Rumpus: Your children are adults now, and you have grandchildren?

Cooper: I have one grandson and a granddaughter on the way. And nobody’s allowed to call me “Grandmother.” They call me Zsa Zsa.

Rumpus: Like Zsa Zsa Gabor?

Cooper: Yes!

Rumpus: Do you have a favorite story in Know the Mother?

Cooper: Maybe “Second Sleep,” because I like the line it walks between poetry and prose, and I’ve always loved the way my mother’s family accepts the supernatural along with the natural. “Princess Lilly” is my favorite for bridging the global lives of women. And “Graveyard Love” is the only one in the collection that touches upon sexuality (lesbianism). It has some humor as well. After I wrote it, I kind of wished I’d written more stories that have humor and discuss sexuality. Maybe next time!

Rumpus: What’s next for you?

Cooper: I’m trying desperately to stay with this momentous moment in my life of having my first book out, and enjoy it rather than pushing the next project. At the same time, the transitions with my parents, with my children, are going to be huge this year. So why wouldn’t it be for me that my roles as daughter and mother start to consume my art? I do have a handful of stories about military life, and some about Detroit during the Great Recession. We’ll see!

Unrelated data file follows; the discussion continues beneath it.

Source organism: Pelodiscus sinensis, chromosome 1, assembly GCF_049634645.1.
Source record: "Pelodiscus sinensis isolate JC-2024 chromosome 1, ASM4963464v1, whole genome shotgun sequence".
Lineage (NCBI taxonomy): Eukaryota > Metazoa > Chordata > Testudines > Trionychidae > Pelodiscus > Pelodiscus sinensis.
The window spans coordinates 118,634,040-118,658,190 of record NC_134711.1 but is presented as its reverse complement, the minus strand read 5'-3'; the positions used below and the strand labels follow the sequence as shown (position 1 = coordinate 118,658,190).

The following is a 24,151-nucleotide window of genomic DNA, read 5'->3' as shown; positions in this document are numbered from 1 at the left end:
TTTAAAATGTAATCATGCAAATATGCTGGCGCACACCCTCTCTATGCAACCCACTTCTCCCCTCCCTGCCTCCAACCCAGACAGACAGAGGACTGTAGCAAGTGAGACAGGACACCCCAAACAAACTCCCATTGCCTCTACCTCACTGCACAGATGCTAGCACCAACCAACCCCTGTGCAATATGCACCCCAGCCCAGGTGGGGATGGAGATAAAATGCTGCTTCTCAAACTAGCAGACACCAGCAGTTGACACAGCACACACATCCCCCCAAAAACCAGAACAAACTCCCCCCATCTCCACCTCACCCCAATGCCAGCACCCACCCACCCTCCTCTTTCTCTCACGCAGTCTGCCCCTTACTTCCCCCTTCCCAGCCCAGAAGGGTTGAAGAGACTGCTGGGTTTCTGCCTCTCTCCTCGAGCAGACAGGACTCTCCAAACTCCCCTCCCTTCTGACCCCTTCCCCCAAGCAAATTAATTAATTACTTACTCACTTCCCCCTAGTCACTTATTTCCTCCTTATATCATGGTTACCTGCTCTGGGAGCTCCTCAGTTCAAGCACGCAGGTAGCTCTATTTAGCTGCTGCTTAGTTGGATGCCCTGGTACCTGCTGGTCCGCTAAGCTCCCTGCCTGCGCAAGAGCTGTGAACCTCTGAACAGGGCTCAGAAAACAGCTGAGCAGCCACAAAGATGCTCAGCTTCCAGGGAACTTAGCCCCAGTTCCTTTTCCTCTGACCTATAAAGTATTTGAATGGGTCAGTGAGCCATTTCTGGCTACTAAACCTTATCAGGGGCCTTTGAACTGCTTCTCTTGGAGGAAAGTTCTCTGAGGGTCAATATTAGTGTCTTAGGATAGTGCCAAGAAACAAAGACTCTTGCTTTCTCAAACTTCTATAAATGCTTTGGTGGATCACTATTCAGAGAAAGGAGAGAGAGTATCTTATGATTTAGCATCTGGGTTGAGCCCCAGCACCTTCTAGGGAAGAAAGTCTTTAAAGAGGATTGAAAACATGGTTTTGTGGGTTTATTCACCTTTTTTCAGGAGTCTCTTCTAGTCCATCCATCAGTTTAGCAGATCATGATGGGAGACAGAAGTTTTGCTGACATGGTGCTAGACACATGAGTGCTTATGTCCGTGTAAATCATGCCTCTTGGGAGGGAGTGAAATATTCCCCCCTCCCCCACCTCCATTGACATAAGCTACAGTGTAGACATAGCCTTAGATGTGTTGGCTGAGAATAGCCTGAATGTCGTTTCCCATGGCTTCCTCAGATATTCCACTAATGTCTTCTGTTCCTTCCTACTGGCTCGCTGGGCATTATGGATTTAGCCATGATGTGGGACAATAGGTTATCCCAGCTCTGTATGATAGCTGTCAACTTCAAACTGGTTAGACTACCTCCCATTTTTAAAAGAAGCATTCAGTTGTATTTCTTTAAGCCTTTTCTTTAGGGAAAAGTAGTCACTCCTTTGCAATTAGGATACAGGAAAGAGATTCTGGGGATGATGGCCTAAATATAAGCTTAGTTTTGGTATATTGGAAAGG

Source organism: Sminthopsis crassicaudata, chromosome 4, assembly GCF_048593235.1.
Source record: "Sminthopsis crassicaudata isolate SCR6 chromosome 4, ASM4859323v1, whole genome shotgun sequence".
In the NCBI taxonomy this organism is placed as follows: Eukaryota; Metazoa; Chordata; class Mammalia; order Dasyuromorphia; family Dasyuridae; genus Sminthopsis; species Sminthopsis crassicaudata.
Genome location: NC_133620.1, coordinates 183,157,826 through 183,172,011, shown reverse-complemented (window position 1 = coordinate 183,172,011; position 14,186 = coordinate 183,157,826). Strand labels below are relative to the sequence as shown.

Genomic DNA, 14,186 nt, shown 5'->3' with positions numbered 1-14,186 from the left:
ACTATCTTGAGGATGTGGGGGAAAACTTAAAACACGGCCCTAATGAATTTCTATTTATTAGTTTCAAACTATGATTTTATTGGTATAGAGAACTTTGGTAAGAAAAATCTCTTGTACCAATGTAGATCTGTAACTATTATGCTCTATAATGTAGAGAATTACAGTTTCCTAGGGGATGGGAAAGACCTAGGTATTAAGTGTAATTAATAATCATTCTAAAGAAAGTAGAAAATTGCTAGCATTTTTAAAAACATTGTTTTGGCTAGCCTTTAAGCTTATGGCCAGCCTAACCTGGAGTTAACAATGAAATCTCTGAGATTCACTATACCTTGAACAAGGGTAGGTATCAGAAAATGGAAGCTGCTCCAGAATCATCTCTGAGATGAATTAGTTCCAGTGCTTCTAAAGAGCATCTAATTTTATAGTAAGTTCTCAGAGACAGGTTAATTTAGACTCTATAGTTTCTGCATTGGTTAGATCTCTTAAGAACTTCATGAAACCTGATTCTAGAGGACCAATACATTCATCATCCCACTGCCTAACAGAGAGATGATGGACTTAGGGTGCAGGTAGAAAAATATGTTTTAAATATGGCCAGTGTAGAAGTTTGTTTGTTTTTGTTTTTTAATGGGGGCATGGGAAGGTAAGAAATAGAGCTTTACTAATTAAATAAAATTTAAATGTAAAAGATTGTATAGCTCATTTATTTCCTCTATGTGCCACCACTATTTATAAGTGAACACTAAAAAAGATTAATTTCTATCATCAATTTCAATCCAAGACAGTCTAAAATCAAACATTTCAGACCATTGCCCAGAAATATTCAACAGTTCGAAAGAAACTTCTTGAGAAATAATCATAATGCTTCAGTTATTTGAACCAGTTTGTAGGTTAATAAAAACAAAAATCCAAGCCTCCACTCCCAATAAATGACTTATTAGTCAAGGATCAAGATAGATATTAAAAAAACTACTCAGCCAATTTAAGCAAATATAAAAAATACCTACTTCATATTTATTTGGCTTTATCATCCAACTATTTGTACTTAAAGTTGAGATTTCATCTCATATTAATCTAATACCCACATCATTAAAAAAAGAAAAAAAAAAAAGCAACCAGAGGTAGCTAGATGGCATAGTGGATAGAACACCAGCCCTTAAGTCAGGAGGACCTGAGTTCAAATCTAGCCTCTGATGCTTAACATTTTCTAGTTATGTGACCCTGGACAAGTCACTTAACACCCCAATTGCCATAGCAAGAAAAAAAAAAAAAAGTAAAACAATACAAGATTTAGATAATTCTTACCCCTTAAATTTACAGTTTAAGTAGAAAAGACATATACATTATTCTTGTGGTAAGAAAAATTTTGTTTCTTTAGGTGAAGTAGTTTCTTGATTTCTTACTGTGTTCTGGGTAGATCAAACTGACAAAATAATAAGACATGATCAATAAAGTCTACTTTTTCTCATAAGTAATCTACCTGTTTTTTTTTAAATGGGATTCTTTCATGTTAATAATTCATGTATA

I went for much of my life thinking that this was never going to happen. So I’m going to really give myself a chance to savor it. I’m fifty-six. I remember people saying to me, “Well, Des, so-and-so was eighty when she got published.” What? It doesn’t give me hope to know that she got it in before she hit the casket. What if that person had been writing, if they had been able to get that done, at age twenty? What else could she have given the world? There’s so much there, for so many women, but [wife and mother] roles can be a huge stop for all their other gifts.

Publishing until very late in life is cool. There’s some argument that the story isn’t done for you, and you can’t tell it until you’ve gone through it. I get that. But nobody says that to men.

Rumpus: And no one tells men, “You can wait until your kids grow up.”

For these next three prompts, can you give a single-word answer? Motherhood is?

Cooper: Hard.

Rumpus: Mothers need?

Cooper: Space.

Rumpus: And mother writers need?

Cooper: They need a whole ’nother universe in which to explore. They need their own galaxy.


Want more VISIBLE: Women Writers of Color? Visit the archives here.

Deesha Philyaw’s debut short story collection, The Secret Lives of Church Ladies, is a finalist for the 2020 National Book Award for Fiction. The collection focuses on Black women, sex, and the Black church. Deesha is also the co-author of Co-Parenting 101: Helping Your Kids Thrive in Two Households After Divorce, written in collaboration with her ex-husband. Her work has been listed as Notable in the Best American Essays series, and her writing on race, parenting, gender, and culture has appeared in the New York Times, the Washington Post, McSweeney’s, The Rumpus, Brevity, dead housekeeping, Apogee Journal, Barrelhouse, Harvard Review, The Baltimore Review, Electric Literature, and elsewhere. Deesha is a Kimbilio Fiction Fellow. More from this author →